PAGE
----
It certainly isn’t the cheapest place to stay, but its golden beaches, swanky resorts, and high-end facilities (including three excellent gold courses) have made Dorado an extremely popular choice among highflyers looking for a stress-free spot to soak up the sun.

It also has a great range of English-speaking schools that made it popular for families relocating from afar and is considered a very safe town overall.

Sure, there might not be quite as much to do as in the busier towns, and the resort-style vibes won’t be to everyone’s taste, but San Juan isn’t far away if you find yourself in the seed of that big-city thrill now and again.

Cayey

Best for: Cooler temperatures, outdoor scenery

Population: 14,347

Location: Southeast (inland)

Although the glorious weather is one of Puerto Rico’s main attractions for many people, not all of us are sunseekers at heart. Unlike the other options on our list, the town of Cayey is actually located inland, and Cayey sits 1,500 feet above sea level, which means it’s cooler than elsewhere in the country.

What’s more, the town is surrounded by Puerto Rico’s Central Mountain Range and plenty of greenery – in fact, the luscious landscapes mean that it’s often referred to, quite appropriately, as the Green City (or Ciudad Verde).

Cayey is a great spot for anyone that likes hiking and nature. There are tonnes of routes in and around the nearby hills, forests, lakes, and mountains, and for anyone craving a refreshing swim, the legendary Carco Azul is a blue hole located along with one of the hiking routes.

Cayey is also a great place for any keen climbers, and it offers some awesome multi-pitch climbs on basalt rock. The food scene is awesome too, with a great range of vegan and meaty options (the roast pork is particularly good).

While there aren’t many jobs to be found here, Cayey offers a range of outdoor activities that can’t be found across the whole of Puerto Rico. The nightlife isn’t what you’d find in the major cities, but there are plenty of happy residents up for a drink or a fiesta at the weekend – plus it’s only around an hour away from San Juan if you need a blast of big city life.

Culebra

Culebra Puerto Rico

Image courtesy of Wikimedia

Best for: Idyllic island life, scuba divers

Population: 1,133

Location: 27 km off the east coast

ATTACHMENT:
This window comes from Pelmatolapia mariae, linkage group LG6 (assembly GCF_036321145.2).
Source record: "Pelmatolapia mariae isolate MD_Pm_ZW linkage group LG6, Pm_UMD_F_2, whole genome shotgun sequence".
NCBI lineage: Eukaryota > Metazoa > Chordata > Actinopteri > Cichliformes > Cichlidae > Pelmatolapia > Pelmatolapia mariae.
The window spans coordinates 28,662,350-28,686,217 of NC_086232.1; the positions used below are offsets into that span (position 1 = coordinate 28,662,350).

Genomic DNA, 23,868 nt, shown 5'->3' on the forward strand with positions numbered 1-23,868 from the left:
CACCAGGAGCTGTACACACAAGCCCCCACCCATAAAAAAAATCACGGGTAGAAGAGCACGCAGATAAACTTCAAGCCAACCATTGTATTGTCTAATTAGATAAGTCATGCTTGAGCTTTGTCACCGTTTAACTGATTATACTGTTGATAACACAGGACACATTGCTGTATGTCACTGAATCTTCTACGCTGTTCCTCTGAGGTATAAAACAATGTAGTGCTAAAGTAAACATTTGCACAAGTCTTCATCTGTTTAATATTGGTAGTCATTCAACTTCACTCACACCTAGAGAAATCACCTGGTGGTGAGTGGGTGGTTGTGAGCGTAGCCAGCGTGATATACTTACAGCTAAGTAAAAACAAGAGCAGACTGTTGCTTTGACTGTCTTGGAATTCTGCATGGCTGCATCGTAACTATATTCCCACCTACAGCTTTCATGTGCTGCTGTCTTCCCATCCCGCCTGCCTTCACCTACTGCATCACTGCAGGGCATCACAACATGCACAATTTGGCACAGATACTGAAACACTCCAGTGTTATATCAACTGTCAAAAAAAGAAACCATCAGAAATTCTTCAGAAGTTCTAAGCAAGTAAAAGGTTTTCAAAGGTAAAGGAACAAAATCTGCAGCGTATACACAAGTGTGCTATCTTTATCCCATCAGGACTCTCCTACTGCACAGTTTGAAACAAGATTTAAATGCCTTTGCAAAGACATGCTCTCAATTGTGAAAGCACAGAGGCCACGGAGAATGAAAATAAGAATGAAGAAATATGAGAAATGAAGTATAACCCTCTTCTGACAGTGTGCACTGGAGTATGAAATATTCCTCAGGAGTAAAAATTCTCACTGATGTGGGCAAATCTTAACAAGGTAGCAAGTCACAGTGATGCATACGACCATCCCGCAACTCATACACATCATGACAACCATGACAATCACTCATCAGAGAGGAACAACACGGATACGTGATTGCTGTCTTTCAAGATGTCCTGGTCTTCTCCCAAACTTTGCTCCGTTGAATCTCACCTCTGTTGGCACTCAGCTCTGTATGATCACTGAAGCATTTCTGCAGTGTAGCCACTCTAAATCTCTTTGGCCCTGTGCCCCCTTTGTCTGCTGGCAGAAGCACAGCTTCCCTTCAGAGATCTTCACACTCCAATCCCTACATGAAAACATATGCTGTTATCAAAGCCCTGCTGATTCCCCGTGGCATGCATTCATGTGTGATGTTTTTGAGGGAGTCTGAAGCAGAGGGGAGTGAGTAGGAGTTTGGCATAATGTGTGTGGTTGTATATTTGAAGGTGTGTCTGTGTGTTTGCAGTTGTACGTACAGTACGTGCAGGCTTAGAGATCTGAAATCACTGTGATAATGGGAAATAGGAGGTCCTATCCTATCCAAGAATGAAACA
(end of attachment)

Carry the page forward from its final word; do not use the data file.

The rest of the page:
If you are looking for one of the most peaceful places to live in Puerto Rico, then look no further than Culebra. Located 27 km off the east coast of Puerto Rico, this pristine island is lined with white-sanded beaches and surrounded by crystal clear waters. 

Unsurprisingly, there are great diving opportunities here, and there are several outlets where you can rent scuba (or snorkel) gear or book on an organized tour – keep your eyes open for the many turtles, octopus, and rays swimming around the island.

The small population is made up largely of locals living a traditional Purto Rican lifestyle, and you’ll only get a handful of tourists visiting at the weekends. This, combined with the abundance of nature (the Culebra National Wildlife Refuge has done a great job of preserving fish and bird populations), makes for an incredibly peaceful way of life.

Island life isn’t for everyone though – your shopping, entertainment, and food and drink options will be massively restricted – but it does offer a very tranquil existence. Jobs here are hard to come by, and most people moving here on a permanent basis don’t expect to find local employment.

Humacao

Best for: Retirees, nature

Population: 17,939

Location: East coast

The municipality of Humacao is located on the east coast of Puerto Rico and is home to a mixture of resorts and fantastic natural areas.

Palmas del Mar is a residential community that’s especially popular among retirees, and it’s easy to see why. It features its own golf course, baking, school, shops, and even a casino, and it covers almost 3,000 acres of land. Villas make up most of the accommodations in Palmas del Mar, and many have a beach view. Overall, it makes for pretty easy living in the sun if that’s what you’re after.

If nature is more you’re thing, both the Humacao Nature Reserve and Punta Santiago Reserve can be found in the area, and can be explored by foot or by other, more adventurous means (bikes, for instance). There are tonnes of beaches around, and places where you can rent kayaks or sign up for a scuba dive, so you’ll never be short of things to do.

Carolina

Best for: Urban living combined with nature

Population: 153,779

Location: Northeast coast

For anyone that likes to be in the thick of things on Puerto Rico, but finds San Juan just that bit too much, life in Carolina might suit you perfectly. Located just 20 km from the country’s capital, Carolina has plenty going on but just isn’t as hectic as San Juan.

One of the things that make Carolina so special is that it offers all the perks of urban living (great food, plenty of shops, ample job opportunities), yet there are some incredible natural hangout spots around too.

These include some excellent beaches along the coast, plenty of parks in the town, and some lovely countryside further inland where you can become acquainted with horseriding.

Nothing sums up Carolina more than Playa Isla Verde – a gorgeous beach with a skyline of skyscrapers behind it. But if you’re after something a little less touristy than Isla Verde, you’ll love a visit to the nearby Island of Vieques. Home to the brightest bioluminescent bay in the world, a trip to this magical island is one that you’re unlikely to forget in a hurry.

The overall cost of living are lower than in San Juan, and the crime rates are lower too. What’s more, you can always hop over to the nearby capital if you need to.

Summing Up

So, there you have it – the best places to live in Puerto Rico. As we’ve seen, Puerto Rico really does have it all – thriving cities, sleepy towns, and idyllic islands… so we guess our final question is, which one are you going to chose?

About the Author Anna Timbrook

Anna is the co-owner of expert world travel and can't wait to share her travel experience with the world. With over 54 countries under her belt she has a lot to write about! Including those insane encounters with black bears in Canada.